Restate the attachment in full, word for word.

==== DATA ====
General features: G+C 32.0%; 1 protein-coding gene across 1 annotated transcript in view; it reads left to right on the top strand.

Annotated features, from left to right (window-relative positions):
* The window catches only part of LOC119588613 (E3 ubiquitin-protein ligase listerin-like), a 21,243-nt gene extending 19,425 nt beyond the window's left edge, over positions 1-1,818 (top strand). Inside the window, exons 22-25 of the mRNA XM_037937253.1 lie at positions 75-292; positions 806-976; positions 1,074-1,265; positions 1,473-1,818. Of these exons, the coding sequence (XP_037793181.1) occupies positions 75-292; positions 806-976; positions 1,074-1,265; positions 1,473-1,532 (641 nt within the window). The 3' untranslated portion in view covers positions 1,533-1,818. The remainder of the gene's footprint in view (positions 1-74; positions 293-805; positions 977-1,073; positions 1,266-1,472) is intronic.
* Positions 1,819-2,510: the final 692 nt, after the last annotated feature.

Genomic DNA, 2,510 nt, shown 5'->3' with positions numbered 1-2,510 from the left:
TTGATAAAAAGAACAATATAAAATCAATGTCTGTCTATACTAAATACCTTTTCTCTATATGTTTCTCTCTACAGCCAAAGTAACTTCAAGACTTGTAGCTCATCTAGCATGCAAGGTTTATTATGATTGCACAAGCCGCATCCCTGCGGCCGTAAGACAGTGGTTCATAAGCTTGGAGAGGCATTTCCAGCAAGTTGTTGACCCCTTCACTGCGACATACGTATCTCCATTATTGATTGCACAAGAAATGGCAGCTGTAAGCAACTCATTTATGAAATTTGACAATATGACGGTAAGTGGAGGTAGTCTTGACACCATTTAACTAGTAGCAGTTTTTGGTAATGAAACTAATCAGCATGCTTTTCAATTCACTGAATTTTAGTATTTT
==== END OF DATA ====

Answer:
General features: G+C 32.0%; 1 protein-coding gene across 1 annotated transcript in view; it reads left to right on the top strand.

Annotated features, from left to right (window-relative positions):
* The window catches only part of LOC119588613 (E3 ubiquitin-protein ligase listerin-like), a 21,243-nt gene extending 19,425 nt beyond the window's left edge, over positions 1-1,818 (top strand). Inside the window, exons 22-25 of the mRNA XM_037937253.1 lie at positions 75-292; positions 806-976; positions 1,074-1,265; positions 1,473-1,818. Of these exons, the coding sequence (XP_037793181.1) occupies positions 75-292; positions 806-976; positions 1,074-1,265; positions 1,473-1,532 (641 nt within the window). The 3' untranslated portion in view covers positions 1,533-1,818. The remainder of the gene's footprint in view (positions 1-74; positions 293-805; positions 977-1,073; positions 1,266-1,472) is intronic.
* Positions 1,819-2,510: the final 692 nt, after the last annotated feature.

Genomic DNA, 2,510 nt, shown 5'->3' with positions numbered 1-2,510 from the left:
TTGATAAAAAGAACAATATAAAATCAATGTCTGTCTATACTAAATACCTTTTCTCTATATGTTTCTCTCTACAGCCAAAGTAACTTCAAGACTTGTAGCTCATCTAGCATGCAAGGTTTATTATGATTGCACAAGCCGCATCCCTGCGGCCGTAAGACAGTGGTTCATAAGCTTGGAGAGGCATTTCCAGCAAGTTGTTGACCCCTTCACTGCGACATACGTATCTCCATTATTGATTGCACAAGAAATGGCAGCTGTAAGCAACTCATTTATGAAATTTGACAATATGACGGTAAGTGGAGGTAGTCTTGACACCATTTAACTAGTAGCAGTTTTTGGTAATGAAACTAATCAGCATGCTTTTCAATTCACTGAATTTTAGTATTTT